What is 'Pension Maximization'

Pension maximization is a risky retirement strategy for couples that seeks to secure the best annuity payout and balance that risk with life insurance. Pension maximization involves the use of two retirement income products: a life-only annuity, which will offer the highest cash payout but will stop as soon as the pensioner dies, and life insurance, which is used to provide income to a surviving spouse. Pensioners may choose a safer joint-and-survivor annuity, which guarantees a benefit even after the pensioner dies and also to a surviving spouse as long as they live. But the higher payout of a life-only annuity can be too attractive for some couples to ignore given that the risk of such a strategy may be reduced with a life insurance policy. The reasoning is that the increased payout of the life-only annuity may provide more than enough extra income to pay the premiums of the life insurance policy, though there are many details to consider.

Breaking Down 'Pension Maximization'

Couples who participate in an employer pension plan may consider pension maximization. Insurance agents may suggest a strategy to couples in which the pension annuitant (usually the husband) is in good health or if the couple has other source of income to balance the risk of choosing a life-only annuity structure. The longer the higher payments of such an annuity are made the more profitable it is for the couple. However, if the individual who is due the pension dies first or is expected to die first, then a joint pension or joint-and-survivor benefit may be the best choice.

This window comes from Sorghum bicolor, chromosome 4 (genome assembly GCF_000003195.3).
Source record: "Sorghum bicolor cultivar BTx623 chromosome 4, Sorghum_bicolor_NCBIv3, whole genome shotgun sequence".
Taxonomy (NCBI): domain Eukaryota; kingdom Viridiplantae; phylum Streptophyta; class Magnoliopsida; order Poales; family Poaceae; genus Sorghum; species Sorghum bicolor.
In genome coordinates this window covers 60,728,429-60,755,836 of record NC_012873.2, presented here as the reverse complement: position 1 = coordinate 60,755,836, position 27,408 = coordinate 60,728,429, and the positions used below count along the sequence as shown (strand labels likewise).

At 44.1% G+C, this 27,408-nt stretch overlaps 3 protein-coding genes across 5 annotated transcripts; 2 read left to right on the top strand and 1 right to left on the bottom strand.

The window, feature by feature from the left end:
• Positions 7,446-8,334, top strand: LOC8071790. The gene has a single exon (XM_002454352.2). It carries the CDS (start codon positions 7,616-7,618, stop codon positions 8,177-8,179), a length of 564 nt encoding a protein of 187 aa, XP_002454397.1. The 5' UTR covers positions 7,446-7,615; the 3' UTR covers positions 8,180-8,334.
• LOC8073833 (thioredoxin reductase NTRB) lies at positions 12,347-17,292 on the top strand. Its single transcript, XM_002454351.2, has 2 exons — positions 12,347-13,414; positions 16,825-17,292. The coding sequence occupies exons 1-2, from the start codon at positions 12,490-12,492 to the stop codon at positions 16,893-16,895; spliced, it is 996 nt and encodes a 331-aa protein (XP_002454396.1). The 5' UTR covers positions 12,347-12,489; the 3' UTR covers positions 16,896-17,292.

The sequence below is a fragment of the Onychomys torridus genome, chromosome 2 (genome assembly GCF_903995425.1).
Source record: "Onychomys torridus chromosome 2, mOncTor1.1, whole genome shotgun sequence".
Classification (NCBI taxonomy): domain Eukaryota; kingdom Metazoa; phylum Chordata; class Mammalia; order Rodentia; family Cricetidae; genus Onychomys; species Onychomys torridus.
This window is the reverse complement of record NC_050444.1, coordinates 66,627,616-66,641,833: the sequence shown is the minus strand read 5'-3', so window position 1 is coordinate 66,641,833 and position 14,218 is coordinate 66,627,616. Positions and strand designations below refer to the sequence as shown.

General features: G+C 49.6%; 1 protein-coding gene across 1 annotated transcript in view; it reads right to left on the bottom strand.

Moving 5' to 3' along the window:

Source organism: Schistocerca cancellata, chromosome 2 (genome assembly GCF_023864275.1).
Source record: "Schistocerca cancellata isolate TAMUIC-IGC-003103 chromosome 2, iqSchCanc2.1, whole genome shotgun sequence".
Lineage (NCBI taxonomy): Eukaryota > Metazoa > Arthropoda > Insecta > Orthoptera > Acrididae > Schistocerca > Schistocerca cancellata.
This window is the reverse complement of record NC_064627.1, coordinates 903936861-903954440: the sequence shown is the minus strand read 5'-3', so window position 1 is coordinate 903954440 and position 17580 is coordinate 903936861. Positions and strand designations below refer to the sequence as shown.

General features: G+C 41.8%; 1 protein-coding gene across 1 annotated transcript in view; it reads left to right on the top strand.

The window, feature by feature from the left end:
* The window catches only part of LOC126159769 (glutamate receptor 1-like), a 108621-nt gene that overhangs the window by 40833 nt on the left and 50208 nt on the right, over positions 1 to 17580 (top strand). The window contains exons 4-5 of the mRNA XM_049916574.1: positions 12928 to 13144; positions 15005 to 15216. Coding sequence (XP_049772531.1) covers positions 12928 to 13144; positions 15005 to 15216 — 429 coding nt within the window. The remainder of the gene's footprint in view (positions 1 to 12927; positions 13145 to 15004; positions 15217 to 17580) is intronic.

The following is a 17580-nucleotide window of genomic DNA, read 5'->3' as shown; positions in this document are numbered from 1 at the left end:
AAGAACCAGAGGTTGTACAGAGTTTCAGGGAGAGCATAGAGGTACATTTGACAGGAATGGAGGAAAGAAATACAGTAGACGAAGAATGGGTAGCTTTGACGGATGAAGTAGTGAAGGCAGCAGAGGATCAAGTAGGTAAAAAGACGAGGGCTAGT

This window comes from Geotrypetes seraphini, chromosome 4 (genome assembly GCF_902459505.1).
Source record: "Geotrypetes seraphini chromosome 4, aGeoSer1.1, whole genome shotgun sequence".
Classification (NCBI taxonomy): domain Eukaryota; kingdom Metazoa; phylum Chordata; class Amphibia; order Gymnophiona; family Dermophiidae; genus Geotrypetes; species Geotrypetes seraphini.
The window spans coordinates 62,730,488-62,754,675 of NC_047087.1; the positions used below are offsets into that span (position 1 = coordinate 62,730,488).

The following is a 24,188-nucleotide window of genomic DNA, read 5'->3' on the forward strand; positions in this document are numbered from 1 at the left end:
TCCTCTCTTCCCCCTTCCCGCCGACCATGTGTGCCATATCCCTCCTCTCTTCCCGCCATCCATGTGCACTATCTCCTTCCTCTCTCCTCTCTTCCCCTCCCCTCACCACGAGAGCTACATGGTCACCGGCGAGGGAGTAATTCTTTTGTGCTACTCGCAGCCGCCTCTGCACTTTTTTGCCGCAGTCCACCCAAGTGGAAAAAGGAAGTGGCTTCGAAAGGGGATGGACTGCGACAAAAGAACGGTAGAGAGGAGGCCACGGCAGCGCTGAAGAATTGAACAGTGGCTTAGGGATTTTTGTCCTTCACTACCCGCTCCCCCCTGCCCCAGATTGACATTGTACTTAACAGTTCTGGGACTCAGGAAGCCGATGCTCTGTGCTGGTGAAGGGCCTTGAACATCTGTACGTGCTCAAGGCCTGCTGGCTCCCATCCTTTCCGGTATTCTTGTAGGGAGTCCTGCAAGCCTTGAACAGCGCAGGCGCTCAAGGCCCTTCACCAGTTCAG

Pension Maximization Reasoning

With pension maximization, if the annuitant dies first the surviving spouse will receive a death benefit from the life insurance policy that should be enough for them to be able to purchase a guaranteed fixed annuity that will have a better monthly payout than what they could get with the safer joint pension/joint-and-survivor annuity option. If the spouse that is not due the pension dies first, the other spouse cancels the life insurance policy and continues to receive the higher life-only annuity payment. It should be noted, however, that payments from the guaranteed fixed annuity would be fully taxable at the capital gains rate, while the payments from the safer joint-and-survivor annuity would be mostly tax-free. 

Pension Maximization Risks

There are many important factors to consider before attempting this strategy, including the health of both spouses, other sources of income, tax implications and the specific terms of the couple's pension or medical plan. The key to success with pension maximization is protecting the surviving spouse by providing them with a sufficient income in perpetuity. Since such a strategy can be complicated, they should be discussed with a licensed insurance professional, financial planner or financial advisor.

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